Street corner dining to be extended

The Los Angeles Al Fresco program was given its first step towards becoming permanent by city council members.

By Cesar Padilla, Staff Writer


Customers of Porto’s Bakery and Cafe in Glendale can be seen eating just outside the busy establishment as part of an effort put forth by the city council called Al Fresco Glendale, that will allow restaurants to use outdoor spaces to serve patrons who wish to dine in instead of taking out their orders. Tuesday, May 18, 2021. (Photo by Jeremy Ruiz/The Valley Star)

The Los Angeles City Council voted to extend the outdoor dining program that allowed restaurants to expand seating to public sidewalks, alleys, walkways and parking lots.


On May 29, 2020, LA City began the first of two phases of the LA Al Fresco program, which allowed restaurants to offer outdoor dining on sidewalks and private parking lots. One month later, the second phase was launched, allowing restaurants to expand dining into street lanes and parking spaces, with the help of the LA Department of Transportation.


“The program aims to help local businesses reopen while allowing customers and employees to maintain the physical distance recommended by public health officials by temporarily relaxing the rules that regulate outdoor dining,” according to a statement from the city of LA.


On Wednesday May 12, 2021, city council voted nearly unanimously to extend Al Fresco with 14 “yes” votes and one absent. There are currently over 2,500 restaurants participating in this program, according to Spectrum News 1.


“In a city whose unofficial motto is 72 and sunny, let’s make Al Fresco dining permanent, including nearly $2 million in grants for restaurants in low-income neighborhoods to set up permanent parklets for outdoor dining,” said Mayor Eric Garcetti to CBS.


While following the Americans with Disabilities Act, the vote included requested assistance from the Bureau of Engineering to transform all participating restaurants into permanent sidewalk locations. This was made possible by former Councilman David Ryu, who introduced this back in August.


Customers of Porto’s Bakery and Cafe in Glendale can be seen eating just outside the busy establishment as part of an effort put forth by the city council called Al Fresco Glendale, that will allow restaurants to use outdoor spaces to serve patrons who wish to dine in instead of taking out their orders. Tuesday, May 18, 2021. (Photo by Jeremy Ruiz/The Valley Star)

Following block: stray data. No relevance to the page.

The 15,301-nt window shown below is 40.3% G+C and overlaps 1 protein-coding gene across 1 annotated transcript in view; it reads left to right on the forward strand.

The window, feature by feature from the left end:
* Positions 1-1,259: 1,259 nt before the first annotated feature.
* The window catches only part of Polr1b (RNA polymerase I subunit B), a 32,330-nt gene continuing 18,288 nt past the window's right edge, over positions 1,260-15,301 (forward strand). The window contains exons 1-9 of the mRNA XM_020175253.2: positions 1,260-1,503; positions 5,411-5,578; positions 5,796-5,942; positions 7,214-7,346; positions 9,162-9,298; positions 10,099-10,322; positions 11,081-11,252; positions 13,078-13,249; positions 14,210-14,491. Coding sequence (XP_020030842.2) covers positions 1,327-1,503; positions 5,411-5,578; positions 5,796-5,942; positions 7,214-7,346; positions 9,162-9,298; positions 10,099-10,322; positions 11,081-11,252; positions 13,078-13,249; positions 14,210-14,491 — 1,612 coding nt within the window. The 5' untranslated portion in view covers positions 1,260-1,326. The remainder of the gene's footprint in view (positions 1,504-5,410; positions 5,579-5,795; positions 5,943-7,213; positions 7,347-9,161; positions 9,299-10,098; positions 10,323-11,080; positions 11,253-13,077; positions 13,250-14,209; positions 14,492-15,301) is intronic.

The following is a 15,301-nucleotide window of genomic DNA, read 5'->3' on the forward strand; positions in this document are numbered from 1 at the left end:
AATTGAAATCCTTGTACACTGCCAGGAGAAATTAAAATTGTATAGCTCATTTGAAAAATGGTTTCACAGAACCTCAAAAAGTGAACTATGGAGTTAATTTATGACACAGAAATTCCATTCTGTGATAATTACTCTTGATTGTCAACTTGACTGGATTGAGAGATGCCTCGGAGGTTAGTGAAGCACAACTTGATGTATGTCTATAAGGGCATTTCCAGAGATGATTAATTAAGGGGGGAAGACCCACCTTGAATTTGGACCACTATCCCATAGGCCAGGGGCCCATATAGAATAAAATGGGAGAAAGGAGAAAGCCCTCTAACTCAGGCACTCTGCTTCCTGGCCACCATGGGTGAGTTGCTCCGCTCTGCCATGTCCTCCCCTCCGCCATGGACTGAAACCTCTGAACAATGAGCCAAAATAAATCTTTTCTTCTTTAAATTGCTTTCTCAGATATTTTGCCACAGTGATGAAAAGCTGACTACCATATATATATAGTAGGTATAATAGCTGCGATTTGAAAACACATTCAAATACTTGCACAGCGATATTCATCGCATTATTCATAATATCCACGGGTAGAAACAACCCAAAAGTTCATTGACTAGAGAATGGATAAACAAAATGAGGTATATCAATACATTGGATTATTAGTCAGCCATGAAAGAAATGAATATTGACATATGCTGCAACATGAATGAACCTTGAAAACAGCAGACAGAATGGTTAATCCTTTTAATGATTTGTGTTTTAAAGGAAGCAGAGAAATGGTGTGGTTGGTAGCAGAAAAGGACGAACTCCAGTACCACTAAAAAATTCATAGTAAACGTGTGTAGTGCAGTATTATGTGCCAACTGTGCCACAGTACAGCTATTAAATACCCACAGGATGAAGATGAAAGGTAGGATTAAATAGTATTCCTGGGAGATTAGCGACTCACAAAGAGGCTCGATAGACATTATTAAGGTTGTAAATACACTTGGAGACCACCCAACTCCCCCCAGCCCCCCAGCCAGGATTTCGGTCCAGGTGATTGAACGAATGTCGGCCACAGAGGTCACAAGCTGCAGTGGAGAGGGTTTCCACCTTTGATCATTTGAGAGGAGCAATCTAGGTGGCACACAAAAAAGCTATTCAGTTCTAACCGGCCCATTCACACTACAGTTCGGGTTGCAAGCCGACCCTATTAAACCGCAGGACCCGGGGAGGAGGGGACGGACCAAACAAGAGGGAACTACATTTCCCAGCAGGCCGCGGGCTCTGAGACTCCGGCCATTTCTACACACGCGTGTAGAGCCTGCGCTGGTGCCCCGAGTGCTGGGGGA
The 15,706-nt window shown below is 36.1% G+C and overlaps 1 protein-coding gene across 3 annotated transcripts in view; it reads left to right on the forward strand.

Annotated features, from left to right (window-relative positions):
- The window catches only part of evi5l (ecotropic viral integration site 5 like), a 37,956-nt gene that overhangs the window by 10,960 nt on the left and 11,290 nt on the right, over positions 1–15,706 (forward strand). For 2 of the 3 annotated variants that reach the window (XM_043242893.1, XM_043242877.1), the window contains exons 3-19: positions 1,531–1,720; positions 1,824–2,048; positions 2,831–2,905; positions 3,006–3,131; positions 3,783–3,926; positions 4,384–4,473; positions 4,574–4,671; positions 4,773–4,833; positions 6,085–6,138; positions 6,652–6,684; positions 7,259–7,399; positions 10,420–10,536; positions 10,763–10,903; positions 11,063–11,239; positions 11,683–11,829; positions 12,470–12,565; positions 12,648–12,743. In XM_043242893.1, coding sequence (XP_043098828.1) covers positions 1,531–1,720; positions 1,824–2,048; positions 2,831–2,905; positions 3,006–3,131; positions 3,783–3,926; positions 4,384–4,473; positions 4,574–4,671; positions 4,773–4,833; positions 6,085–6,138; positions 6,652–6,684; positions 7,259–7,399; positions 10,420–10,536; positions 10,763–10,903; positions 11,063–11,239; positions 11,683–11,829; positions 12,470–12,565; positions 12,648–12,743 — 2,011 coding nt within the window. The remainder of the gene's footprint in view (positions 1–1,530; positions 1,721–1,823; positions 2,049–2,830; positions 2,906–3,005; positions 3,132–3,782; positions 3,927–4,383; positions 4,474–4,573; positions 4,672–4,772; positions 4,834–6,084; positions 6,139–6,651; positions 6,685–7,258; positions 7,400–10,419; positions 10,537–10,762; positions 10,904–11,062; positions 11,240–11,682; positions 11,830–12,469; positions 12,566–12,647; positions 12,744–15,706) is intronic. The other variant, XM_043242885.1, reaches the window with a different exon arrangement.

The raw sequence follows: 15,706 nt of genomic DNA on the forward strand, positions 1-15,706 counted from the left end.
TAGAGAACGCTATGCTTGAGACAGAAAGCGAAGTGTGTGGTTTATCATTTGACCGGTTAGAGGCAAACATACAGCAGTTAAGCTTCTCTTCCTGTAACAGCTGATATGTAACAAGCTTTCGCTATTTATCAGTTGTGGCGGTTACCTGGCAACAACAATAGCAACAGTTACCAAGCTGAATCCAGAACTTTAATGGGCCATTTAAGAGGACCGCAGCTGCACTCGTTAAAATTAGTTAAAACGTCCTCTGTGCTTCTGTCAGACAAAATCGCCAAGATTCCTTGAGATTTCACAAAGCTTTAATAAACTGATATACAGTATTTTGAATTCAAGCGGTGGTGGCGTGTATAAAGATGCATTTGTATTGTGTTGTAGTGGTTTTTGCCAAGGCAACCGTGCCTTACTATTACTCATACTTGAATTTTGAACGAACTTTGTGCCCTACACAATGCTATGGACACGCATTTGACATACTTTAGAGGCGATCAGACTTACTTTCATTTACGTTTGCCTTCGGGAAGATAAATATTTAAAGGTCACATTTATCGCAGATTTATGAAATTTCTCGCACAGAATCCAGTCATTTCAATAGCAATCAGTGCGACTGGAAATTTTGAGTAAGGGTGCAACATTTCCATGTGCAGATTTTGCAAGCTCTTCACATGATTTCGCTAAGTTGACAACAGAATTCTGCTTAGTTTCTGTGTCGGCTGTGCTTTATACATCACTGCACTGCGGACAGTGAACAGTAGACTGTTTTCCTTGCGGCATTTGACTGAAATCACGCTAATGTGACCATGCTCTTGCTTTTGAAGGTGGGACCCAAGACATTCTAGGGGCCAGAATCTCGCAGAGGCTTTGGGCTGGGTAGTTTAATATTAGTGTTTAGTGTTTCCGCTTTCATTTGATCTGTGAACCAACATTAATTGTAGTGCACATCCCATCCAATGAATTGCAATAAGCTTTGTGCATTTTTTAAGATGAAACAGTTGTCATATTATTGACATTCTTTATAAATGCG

“[Los Angeles] has an opportunity to re-imagine the ways that we use our city streets and support our local businesses,” said Ryu to Daily News. “Now is the time to think about how we want our city to emerge from this pandemic, and this is one way we can emerge better than before.”


CicLAvia, a nonprofit that catalyzes vibrant public spaces, announced that they are aiding the program along with the help of the LADOT in order to help restaurants gain customers by transforming street corners and parking lots.


“By offering free assistance to these ‘hidden gems’ via LA Al Fresco program, CicLAvia helps these restaurants accommodate more customers so they can serve their neighborhoods safely and with greater capacity, stay open and continue to prosper,” said Romel Pascual, director of CicLAvia to MyNewsLA.


As LA Al Fresco continues to provide restaurants with support to expand dining, it is the first step for restaurants to return to pre-pandemic life.


“With this LA Al Fresco work, CicLAvia is coming full circle by providing a different type of outreach and ensuring that our return to our highly anticipated open street events will be back even stronger as we continue to expand the horizons of our LA community,” said Pascual.

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